Մատչելիության հղումներ

By Ruzanna Khachatrian
Armenian lawmakers on Monday opened debates on a package of proposed amendments, which, if approved, will change the country’s electoral code by a third.

With only several months left before the next presidential election in Armenia, one of the most contentious provisions in the draft changes appears to be the one prohibiting the nomination of a presidential candidate by order of civil initiative or by a bloc of political parties. Instead, a relevant change stipulates that only a party or the candidate himself will have that right.

Independent lawmaker Viktor Dallakian, the author of the electoral code adopted in 1999 that has been amended eight times since, claimed the restriction has both “political and psychological” implications.

“If a number of prestigious political parties nominate a person as a presidential candidate and all this is mentioned in the ballot-paper, then it reassures that this candidate has a serious political weight,” he said in parliament. The deputy also stressed that this would equally concern candidates nominated by the pro-government or opposition parties as well as neutral candidates.

Meanwhile, the authors of the changes explain that unlike parliamentary elections where a bloc of political parties becomes a faction if elected, this provision loses sense when applied to presidential elections.

Dallakian also voiced strong opposition to proposed financial incentives to members of election committees, wondering if it was a means to encourage them “to rig elections well.”

“No, it is not for that,” key-note speaker Samvel Nikoyan, representing the ruling Republican Party, parried. “I think it is not so good to level such accusations at committees before elections even started.”

The proposed changes also double the size of the election pledge by the presidential candidate from the current 5 million (about $15,000) to 10 million drams and raise the limit of the maximum election spending from the candidate’s fund from the current 70 million (about $216,000) to 140 million. If the proposed changes are approved, the government will also compensate half of the campaign spending by a party or a bloc of parties that polled more than 15 percent of votes in the preceding parliamentary elections.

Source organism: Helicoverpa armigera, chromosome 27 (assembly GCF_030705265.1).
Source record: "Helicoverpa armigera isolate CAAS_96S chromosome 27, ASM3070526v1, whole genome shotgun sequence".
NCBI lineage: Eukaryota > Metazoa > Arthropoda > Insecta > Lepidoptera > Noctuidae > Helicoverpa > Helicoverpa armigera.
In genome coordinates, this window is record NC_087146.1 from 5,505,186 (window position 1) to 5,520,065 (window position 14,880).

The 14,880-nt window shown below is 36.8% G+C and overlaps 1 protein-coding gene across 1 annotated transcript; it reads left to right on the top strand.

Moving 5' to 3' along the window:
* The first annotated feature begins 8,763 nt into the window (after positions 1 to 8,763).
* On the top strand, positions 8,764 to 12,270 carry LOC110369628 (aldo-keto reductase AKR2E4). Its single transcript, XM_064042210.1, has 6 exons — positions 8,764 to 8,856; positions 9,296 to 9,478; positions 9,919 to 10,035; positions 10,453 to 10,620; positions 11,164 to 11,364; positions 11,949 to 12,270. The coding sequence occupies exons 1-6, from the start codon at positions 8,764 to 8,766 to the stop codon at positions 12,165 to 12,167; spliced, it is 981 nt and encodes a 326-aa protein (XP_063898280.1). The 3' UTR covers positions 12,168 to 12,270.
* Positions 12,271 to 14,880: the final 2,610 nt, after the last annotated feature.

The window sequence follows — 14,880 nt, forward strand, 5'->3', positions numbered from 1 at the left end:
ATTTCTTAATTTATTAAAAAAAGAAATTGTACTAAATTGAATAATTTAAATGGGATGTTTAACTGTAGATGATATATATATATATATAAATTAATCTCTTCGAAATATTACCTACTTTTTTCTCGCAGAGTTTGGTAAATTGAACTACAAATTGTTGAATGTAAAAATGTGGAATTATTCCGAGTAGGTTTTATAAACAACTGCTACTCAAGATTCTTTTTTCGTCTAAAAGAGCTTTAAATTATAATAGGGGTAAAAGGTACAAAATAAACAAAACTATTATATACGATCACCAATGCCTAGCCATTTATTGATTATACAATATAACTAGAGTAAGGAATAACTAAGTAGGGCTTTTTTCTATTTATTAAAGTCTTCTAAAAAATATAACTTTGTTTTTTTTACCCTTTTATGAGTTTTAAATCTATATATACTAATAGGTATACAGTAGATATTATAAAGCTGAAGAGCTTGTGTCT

Artashes Avoyan, of the Orinats Yerkir, fears the increased level of allowed spending will lead to higher prices for campaign ads set by private television companies.

“Certain television companies set the price for a minute of airtime at about $400 during the latest parliamentary. Don’t you think that doubling the allowed spending by the candidate will result in soaring prices for airtime on television?” he queried.

“We think it should be increased to allow candidates to conduct an active election campaign and make their spending transparent,” Nikoyan explained, adding that television companies’ setting prices for campaign ads “is not the subject of our electoral code.”

Nikoyan also brushed aside as unreasonable the proposal of Deputy Speaker Vahan Hovannisian from the Armenian Revolutionary Federation calling for copies of electoral registers to be made available after the polls.

“Then it becomes available to the public, and it is not allowed to publicize them because the international organization says that not only how a person voted must remain secret, but also whether he or she went to the polls or not,” he explained.

And Hovannisian replied: “I don’t have to share the opinion of the OSCE. In my opinion there is no violation of the principle of secret ballot. Following this logic, it is more correct for us to vote in headscarves not to be seen and put a black piece of paper on the photo in our passports and hide our surnames on that day.”
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